Kenneth R. Laughery, Ph.D. is an expert in the field of psychology, human factors, and warnings. (PAF ¶ 24.) He has stated in his declaration that there are several different ways in which the Drug Companies failed to warn of known and scientifically knowable risks as required by California law. Specifically, Dr. Laughery has testified that the Drug Companies’ package insert fails to address the following critical issues, all of which were known to the Drug Companies:
Even when the patient is a proper candidate for the patch and when it is being used as prescribed, there is a hazard of high levels of fentanyl leading to severe or catastrophic consequences, including death.
It is possible that the reservoir patches be present with or can develop leaks that lead to hazardous levels of fentanyl with severe or catastrophic consequences, including death.
(PAF ¶ 25.) Indeed, a review of the package insert shows a complete absence of warnings pertaining to the risk of death associated with proper use of the patch and says nothing about the risk of manufacturing defects that can result in dangerously defective patches. (PAF ¶ 26.) Moreover, nowhere does the package insert warn that a properly-indicated patient may suddenly and inexplicably receive a lethal dose of fentanyl greater than the projected mean maximal concentrations. (PAF ¶ 27.)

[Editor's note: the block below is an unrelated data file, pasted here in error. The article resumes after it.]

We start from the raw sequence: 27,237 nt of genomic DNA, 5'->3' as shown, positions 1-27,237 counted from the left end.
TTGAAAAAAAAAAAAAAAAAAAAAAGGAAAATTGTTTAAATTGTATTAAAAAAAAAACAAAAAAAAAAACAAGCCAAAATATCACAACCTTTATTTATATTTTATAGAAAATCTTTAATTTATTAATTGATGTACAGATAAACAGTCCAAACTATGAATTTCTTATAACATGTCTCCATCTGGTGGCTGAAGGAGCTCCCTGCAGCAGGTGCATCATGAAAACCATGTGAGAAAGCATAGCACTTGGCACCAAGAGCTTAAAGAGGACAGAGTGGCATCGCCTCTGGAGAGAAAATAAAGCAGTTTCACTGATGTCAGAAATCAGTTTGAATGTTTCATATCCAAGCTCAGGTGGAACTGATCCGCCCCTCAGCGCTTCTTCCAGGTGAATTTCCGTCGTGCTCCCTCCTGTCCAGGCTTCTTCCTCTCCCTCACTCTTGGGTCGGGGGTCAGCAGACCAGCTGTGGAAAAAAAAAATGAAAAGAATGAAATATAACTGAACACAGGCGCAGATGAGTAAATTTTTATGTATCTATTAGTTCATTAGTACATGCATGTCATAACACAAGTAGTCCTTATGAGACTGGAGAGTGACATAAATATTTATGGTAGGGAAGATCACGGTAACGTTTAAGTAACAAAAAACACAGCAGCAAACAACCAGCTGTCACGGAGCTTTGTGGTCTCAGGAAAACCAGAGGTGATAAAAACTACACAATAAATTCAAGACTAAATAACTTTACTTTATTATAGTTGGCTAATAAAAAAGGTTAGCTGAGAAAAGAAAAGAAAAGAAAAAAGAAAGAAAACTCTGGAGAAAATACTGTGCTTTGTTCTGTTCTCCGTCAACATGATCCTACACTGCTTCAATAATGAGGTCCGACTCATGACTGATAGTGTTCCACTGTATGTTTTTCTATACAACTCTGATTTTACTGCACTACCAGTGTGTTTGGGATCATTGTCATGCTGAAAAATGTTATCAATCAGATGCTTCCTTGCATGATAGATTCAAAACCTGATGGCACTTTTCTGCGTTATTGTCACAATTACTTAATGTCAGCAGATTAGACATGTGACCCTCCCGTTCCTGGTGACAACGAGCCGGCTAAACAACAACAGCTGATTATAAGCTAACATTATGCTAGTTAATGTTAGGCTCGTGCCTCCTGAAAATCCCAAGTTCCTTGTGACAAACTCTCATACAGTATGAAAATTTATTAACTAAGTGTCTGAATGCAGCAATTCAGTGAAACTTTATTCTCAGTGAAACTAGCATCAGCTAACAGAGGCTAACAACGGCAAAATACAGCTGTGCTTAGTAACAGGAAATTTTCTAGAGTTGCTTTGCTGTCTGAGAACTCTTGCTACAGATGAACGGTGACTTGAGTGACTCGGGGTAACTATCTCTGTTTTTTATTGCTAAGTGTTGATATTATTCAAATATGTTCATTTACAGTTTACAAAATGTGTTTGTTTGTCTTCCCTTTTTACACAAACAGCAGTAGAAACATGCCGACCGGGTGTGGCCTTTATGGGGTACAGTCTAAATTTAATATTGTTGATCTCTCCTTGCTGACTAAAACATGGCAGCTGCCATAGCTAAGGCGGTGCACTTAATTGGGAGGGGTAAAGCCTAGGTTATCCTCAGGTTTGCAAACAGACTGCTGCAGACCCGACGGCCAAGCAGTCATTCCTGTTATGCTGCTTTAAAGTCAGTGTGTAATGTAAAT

The Drug Companies point to certain warnings related to hypoventilation and respiratory depression as evidence that they provided adequate warnings. But a review of the Duragesic package insert reveals that these warnings are consistently limited by references to first use, misuse, contraindicated use, or use by a specific type of individual, and none of these warnings indicate that death can result from properly indicated use:
- Schedule II opioid substances which include fentanyl . . . have the highest potential for abuse and associated risks of fatal overdoses due to respiratory depression. Fentanyl can be abused and is subject to criminal diversion.
- Because serious or life-threatening hypoventilation could occur, fentanyl transdermal system is contraindicated:
- in patients who are not opioid-tolerant
- in the management of acute pain or in patients who require opioid analgesia for a short period of time
- in the management of post-operative pain, including use after out-patient or day surgeries (e.g., tonsillectiomies)
- in the management of mild pain
- in the management of intermittent pain . . . .
- Fentanyl transdermal system is ONLY for use in patients who are already tolerant to opioid therapy of comparable potency. Use in non-opioid tolerant patients may lead to fatal respiratory depression.
- Since the peak fentanyl levels occur between 24 and 72 hours of treatment, prescribers should be aware that serious or life threatening hypoventilation may occur, even in opiod-tolerant patients, during the initial application period.
(PAF ¶ 28 (emphasis added); see Motion at pp. 8–9.) As Dr. Laughery states in his declaration, the foregoing warnings are inadequate because none of them inform physicians or their patients that (1) patients may receive elevated levels of fentanyl in the lethal range, (2) proper use of the patch by a properly indicated patient with previous patch use may result in death, and (3) there is a risk of receiving a defectively manufactured and potentially-lethal product: